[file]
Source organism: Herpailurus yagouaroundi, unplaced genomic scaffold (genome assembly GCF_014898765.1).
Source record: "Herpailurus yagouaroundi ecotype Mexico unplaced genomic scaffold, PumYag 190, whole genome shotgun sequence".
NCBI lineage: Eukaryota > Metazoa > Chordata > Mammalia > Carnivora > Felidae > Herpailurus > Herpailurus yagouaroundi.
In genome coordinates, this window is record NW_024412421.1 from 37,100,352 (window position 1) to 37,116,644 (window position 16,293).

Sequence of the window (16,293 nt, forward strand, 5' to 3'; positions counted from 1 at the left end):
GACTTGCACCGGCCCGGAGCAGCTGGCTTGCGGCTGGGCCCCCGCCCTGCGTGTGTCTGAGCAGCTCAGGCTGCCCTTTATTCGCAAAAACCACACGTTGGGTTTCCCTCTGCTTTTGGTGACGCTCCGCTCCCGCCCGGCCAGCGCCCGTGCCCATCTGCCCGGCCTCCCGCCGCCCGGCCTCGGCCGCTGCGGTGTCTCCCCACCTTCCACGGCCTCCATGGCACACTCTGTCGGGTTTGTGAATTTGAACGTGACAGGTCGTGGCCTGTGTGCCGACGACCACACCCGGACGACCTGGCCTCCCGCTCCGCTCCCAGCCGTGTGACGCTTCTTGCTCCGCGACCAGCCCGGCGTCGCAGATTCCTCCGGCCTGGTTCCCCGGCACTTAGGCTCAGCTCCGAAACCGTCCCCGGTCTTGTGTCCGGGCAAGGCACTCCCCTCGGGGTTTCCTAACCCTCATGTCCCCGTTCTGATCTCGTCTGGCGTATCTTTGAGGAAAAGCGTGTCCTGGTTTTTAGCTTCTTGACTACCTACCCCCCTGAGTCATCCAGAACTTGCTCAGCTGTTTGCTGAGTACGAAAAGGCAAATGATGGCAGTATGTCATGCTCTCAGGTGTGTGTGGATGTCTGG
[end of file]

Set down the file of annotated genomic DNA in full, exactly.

Source organism: Herpailurus yagouaroundi, unplaced genomic scaffold (genome assembly GCF_014898765.1).
Source record: "Herpailurus yagouaroundi ecotype Mexico unplaced genomic scaffold, PumYag 190, whole genome shotgun sequence".
NCBI lineage: Eukaryota > Metazoa > Chordata > Mammalia > Carnivora > Felidae > Herpailurus > Herpailurus yagouaroundi.
In genome coordinates, this window is record NW_024412421.1 from 37,100,352 (window position 1) to 37,116,644 (window position 16,293).

Sequence of the window (16,293 nt, forward strand, 5' to 3'; positions counted from 1 at the left end):
GACTTGCACCGGCCCGGAGCAGCTGGCTTGCGGCTGGGCCCCCGCCCTGCGTGTGTCTGAGCAGCTCAGGCTGCCCTTTATTCGCAAAAACCACACGTTGGGTTTCCCTCTGCTTTTGGTGACGCTCCGCTCCCGCCCGGCCAGCGCCCGTGCCCATCTGCCCGGCCTCCCGCCGCCCGGCCTCGGCCGCTGCGGTGTCTCCCCACCTTCCACGGCCTCCATGGCACACTCTGTCGGGTTTGTGAATTTGAACGTGACAGGTCGTGGCCTGTGTGCCGACGACCACACCCGGACGACCTGGCCTCCCGCTCCGCTCCCAGCCGTGTGACGCTTCTTGCTCCGCGACCAGCCCGGCGTCGCAGATTCCTCCGGCCTGGTTCCCCGGCACTTAGGCTCAGCTCCGAAACCGTCCCCGGTCTTGTGTCCGGGCAAGGCACTCCCCTCGGGGTTTCCTAACCCTCATGTCCCCGTTCTGATCTCGTCTGGCGTATCTTTGAGGAAAAGCGTGTCCTGGTTTTTAGCTTCTTGACTACCTACCCCCCTGAGTCATCCAGAACTTGCTCAGCTGTTTGCTGAGTACGAAAAGGCAAATGATGGCAGTATGTCATGCTCTCAGGTGTGTGTGGATGTCTGG